By the end of the meeting I had a feeling that there's a logic to blogging and local news, more than including the work of the community in the output of the newspaper. Clearly the weblog allows the people of the news organization to be more specific, more personal, and still be under the masthead. News of a staff assistant moving on to a new job in a new state wouldn't belong in the paper, but it does belong on the weblogs. Newspapers are not only journalism, they are also organizations, and like all organizations, they have stories to tell, and where there are stories, blogs have a job.
A long time ago, in another lifetime, when I was a Mac software entrepreneur who had sold out, I was working in the company that had acquired ours to build a product line of Mac software tools, shipped in source code. I had approached developers of products that were past their prime, probably not selling much, if at all, and proposed we repackage the software as toolkits for programmers. I had put together a list, a graphics program, word processor, a small spreadsheet, a database, and had called each of the developers and set up meetings at MacWorld Expo, where I was joined by a corporate business development manager, who would negotiate the deals. His name wasn't really Horace, but let's call him that. The story isn't really about him, so his name doesn't matter.
After we sat down with the first developer, after chitchat, and some enthusiasm for the idea on both sides, I started explaining the terms of the deal. Horace interrupted and took over. I couldn't believe what I was hearing. Technically, he was explaining the deal correctly, but you had to be very cynical to get how little he was actually offering. He was changing the terms so that the developer would stand very little chance of making any money at all. I was shocked.
Then, at the second meeting he started doing the same thing, but I interrupted and said "What Horace really means is..." and then explained how the deal was horrible for the developer, and of course he walked out, thinking our company was pretty slimy. On the way out, Horace was furious. I told him that I'd have to deal with the developers who eventually would find out there was no money for them, and I'd never get a second version of their software, and my reputation in the business would be trashed, all for what? So we could shave a few more points from a product line that hadn't even been built yet? How could that possibly work?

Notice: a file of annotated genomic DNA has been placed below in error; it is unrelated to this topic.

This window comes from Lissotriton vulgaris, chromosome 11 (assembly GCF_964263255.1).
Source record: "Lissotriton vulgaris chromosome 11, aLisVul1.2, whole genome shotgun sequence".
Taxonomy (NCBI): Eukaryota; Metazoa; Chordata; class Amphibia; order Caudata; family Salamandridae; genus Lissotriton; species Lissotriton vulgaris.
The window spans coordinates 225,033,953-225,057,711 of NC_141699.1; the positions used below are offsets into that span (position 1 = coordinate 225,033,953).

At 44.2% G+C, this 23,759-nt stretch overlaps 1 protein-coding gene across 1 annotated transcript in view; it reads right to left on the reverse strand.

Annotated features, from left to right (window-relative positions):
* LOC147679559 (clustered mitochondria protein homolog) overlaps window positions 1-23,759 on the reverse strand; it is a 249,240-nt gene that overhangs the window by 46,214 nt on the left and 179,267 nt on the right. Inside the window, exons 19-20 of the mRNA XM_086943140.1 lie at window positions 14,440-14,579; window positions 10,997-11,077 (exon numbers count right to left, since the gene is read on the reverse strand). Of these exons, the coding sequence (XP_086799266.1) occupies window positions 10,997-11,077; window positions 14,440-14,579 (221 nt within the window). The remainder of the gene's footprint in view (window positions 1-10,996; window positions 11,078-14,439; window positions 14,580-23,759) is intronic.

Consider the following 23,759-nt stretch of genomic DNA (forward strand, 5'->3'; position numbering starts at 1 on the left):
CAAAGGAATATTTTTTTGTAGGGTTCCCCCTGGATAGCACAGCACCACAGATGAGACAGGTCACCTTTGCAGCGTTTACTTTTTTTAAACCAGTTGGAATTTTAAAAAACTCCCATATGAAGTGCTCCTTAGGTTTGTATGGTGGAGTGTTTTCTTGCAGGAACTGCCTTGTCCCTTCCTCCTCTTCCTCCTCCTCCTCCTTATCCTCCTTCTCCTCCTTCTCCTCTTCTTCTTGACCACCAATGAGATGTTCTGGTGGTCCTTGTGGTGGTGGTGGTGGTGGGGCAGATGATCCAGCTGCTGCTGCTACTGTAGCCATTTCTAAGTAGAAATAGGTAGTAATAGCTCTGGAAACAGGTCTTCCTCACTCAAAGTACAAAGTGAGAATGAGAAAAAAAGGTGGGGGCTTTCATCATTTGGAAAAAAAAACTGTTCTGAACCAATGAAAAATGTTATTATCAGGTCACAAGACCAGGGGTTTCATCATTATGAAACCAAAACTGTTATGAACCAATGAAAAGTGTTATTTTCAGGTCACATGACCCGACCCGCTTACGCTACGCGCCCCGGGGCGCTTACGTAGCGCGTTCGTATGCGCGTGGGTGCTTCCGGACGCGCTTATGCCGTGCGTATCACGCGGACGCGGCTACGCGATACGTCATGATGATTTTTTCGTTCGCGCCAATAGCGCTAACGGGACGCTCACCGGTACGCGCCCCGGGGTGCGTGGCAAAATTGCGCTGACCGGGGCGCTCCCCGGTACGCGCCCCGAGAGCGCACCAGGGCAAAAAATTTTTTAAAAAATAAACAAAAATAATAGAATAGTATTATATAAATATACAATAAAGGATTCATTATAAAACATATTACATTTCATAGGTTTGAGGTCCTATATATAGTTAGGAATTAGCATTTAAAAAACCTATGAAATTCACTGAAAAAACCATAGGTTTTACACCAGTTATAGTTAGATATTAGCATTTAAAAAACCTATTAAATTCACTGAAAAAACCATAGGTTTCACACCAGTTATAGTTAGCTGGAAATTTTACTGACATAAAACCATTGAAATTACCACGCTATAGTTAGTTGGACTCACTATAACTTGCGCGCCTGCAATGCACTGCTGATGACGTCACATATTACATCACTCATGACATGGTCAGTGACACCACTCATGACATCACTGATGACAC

In the end, the product line never happened. It would have been a good complement for our language tools, might have generated some new products, would have been good for developers and good for the Mac, and would likely have enhanced our company's reputation and would have returned a 20 percent pretax profit, which is pretty respectable, imho. Didn't happen.
The moral of the story is this -- if you're sitting opposite a guy like Horace, and there's a guy like me sitting at the table, you should ask him what Horace really means. And if you don't think you're getting a straight story, get a lawyer, and trust his or her paranoia. There are business guys who think a good deal is one where they make all the money and you make none. These are the ones you want to avoid doing business with.